Getting Started

To begin searching within the
Government Manual simply type
in a keyword or phrase
to find your match.

United States Mint

801 Ninth Street NW., Washington, DC 20220


DIRECTORDavid J. Ryder
Principal Deputy Director(vacancy)

The above list of key personnel was updated 11–2018.

The above list of key personnel was updated 11–2018.

The establishment of a mint was authorized by act of April 2, 1792 (1 Stat. 246). The Bureau of the Mint was established by act of February 12, 1873 (17 Stat. 424), and recodified on September 13, 1982 (31 U.S.C. 304, 5131). The name was changed to United States Mint by Secretarial order on January 9, 1984.

The primary mission of the Mint is to produce an adequate volume of circulating coinage for the Nation to conduct its trade and commerce. The Mint also produces and sells numismatic coins, American Eagle gold and silver bullion coins, and national medals. The Fort Knox Bullion Depository is the primary storage facility for the Nation's gold bullion.

The U.S. Mint maintains sales centers at the Philadelphia and Denver Mints and at its headquarters on 9th Street in Washington, DC. Public tours are conducted, with free admission, at the Philadelphia and Denver Mints.


Sources of Information


The artistic infusion program enriches and invigorates coin and medal designs by contracting with a pool of American artists from diverse backgrounds and having a variety of interests. These artists collaborate with the Mint's sculptor-engravers to create and submit new designs for U.S. coins and medals.


Bullion Dealers

The Mint's website has a locator tool for finding U.S. Mint bullion sellers by city and State or by ZIP Code.


Business Opportunities

Contact the facility head of the appropriate field office or call the contracting and vendor department. Phone, 202-354-7820.


Career Opportunities

The Mint offers a wide range of career opportunities. An innovative, progressive bureau in the Department of the Treasury, it operates six facilities nationwide and employees professionals with backgrounds in financial management, information technology, manufacturing, protection, sales and marketing, workforce solutions, and other fields.


Among 339 agency subcomponents, the Mint placed 174th in the Partnership for Public Service's 2017 Best Places To Work rankings.


Educational Resources

The Mint's website offers learning resources for children, educators, and parents.



The U.S. Mint operates four mints (CA, CO, NY, PA), one depository (KY), and maintains its headquarters in Washington, DC.


Freedom of Information Act (FOIA)

The FOIA gives the right of requesting access to documents or records maintained by the Mint to any person. Some information, however, is shielded from request and disclosure by the statute.


The Mint's electronic reading room contains records that are commonly requested under the FOIA.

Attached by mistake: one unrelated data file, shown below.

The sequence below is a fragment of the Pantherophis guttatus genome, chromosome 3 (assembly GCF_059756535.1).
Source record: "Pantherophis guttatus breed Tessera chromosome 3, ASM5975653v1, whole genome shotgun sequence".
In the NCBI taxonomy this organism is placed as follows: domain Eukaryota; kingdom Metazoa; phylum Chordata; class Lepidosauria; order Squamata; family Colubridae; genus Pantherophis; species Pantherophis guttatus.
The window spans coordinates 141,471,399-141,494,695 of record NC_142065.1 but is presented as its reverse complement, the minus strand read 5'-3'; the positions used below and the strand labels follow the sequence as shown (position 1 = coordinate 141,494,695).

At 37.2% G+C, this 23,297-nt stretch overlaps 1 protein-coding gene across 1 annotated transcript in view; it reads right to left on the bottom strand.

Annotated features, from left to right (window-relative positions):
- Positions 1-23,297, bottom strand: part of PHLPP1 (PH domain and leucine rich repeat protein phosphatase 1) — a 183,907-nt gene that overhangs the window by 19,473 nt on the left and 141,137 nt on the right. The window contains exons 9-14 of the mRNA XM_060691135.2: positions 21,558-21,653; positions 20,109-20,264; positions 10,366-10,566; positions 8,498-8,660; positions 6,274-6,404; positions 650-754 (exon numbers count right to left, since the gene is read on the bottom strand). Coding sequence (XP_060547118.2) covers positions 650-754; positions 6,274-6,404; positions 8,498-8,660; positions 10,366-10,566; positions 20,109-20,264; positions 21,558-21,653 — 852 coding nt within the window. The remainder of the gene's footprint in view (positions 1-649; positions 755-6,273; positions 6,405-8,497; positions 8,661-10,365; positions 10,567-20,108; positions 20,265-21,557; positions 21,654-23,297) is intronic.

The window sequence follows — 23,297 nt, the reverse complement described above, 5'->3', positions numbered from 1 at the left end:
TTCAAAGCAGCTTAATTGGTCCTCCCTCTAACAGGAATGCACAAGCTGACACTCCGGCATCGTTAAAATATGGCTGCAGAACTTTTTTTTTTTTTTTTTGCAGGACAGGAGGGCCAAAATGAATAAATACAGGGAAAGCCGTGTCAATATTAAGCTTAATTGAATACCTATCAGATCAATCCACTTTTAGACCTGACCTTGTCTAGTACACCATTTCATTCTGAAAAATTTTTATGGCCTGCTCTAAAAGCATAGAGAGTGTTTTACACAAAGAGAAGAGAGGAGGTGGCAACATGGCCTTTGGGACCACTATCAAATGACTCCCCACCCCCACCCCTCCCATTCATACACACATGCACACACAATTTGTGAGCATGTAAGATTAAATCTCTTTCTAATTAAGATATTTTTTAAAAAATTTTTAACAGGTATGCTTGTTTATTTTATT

The H.I.P. Pocket Change website features a glossary.



The website has a section on the Mint's history and work.


An online timeline of the Mint that stretches from the 18th to 21st century.


How Are Coins Made?

An animated overview of the six-step coin manufacturing process—blanking, annealing, upsetting, striking, inspecting, and counting and bagging—is available online.


Image Libraries

High-resolution images of coins and medals are available on the Mint's website. For information on the use of these images, contact the Office of Licensing. Phone, 202-354-7350. Fax, 202-756-6585.

https://www.usmint.gov/pressroom/indexf4a6.html?action=photo | Email: licensing@usmint.treas.gov

The high-resolution images in the historical image library represent commemorative, circulating, and bullion coins from current and previous programs. For information on the use of these images, contact the Office of Licensing. Phone, 202-354-7350. Fax, 202-756-6585.

https://www.usmint.gov/about_the_mint/coinLibrary/index.html | Email: licensing@usmint.treas.gov


National medals commemorate significant historical events or sites and honor individuals whose superior deeds and achievements have enriched American history or the world. Some national medals are bronze duplicates of Congressional Gold Medals that Congress authorizes under separate Public Laws, and others are produced under the Secretary of the Treasury's authority to strike them.



The Mint posts news releases online.


Numismatic Services

The United States Mint maintains public exhibit and sales areas at the Philadelphia and Denver Mints and at its headquarters in Washington, DC. Brochures and order forms for official coins, medals, and other numismatic items are available online.


Production / Sales

The Mint produces circulating coins for commerce, numismatic coins for collectors, and bullion coins for investors. Quantities are measured in terms of production figures when referring to circulating coins, sales figures when referring to numismatic products, and sales and mintage figures when referring to bullion.



Annual reports are available online in Portable Document Format (PDF).


Special reports are available online in Portable Document Format (PDF).



The Mint returned $550 million in seigniorage—the difference between the face value and the manufacturing cost of a circulating coin—to the Department of the Treasury's general fund in 2015. This amount was more than double the amount that it returned in 2014. The Mint publishes seigniorage information each year in its annual report.

Site Map

The website map allows visitors to look for specific topics or to browse content that aligns with their interests.



The Mint has made significant progress toward achieving sustainability goals. Achievements include reducing its direct greenhouse gas emissions and water consumption and increasing its solid waste diversion rate.


For further information, contact the United States Mint, Department of the Treasury, 801 Ninth Street NW., Washington, DC 20220. Phone, 202-354-7200.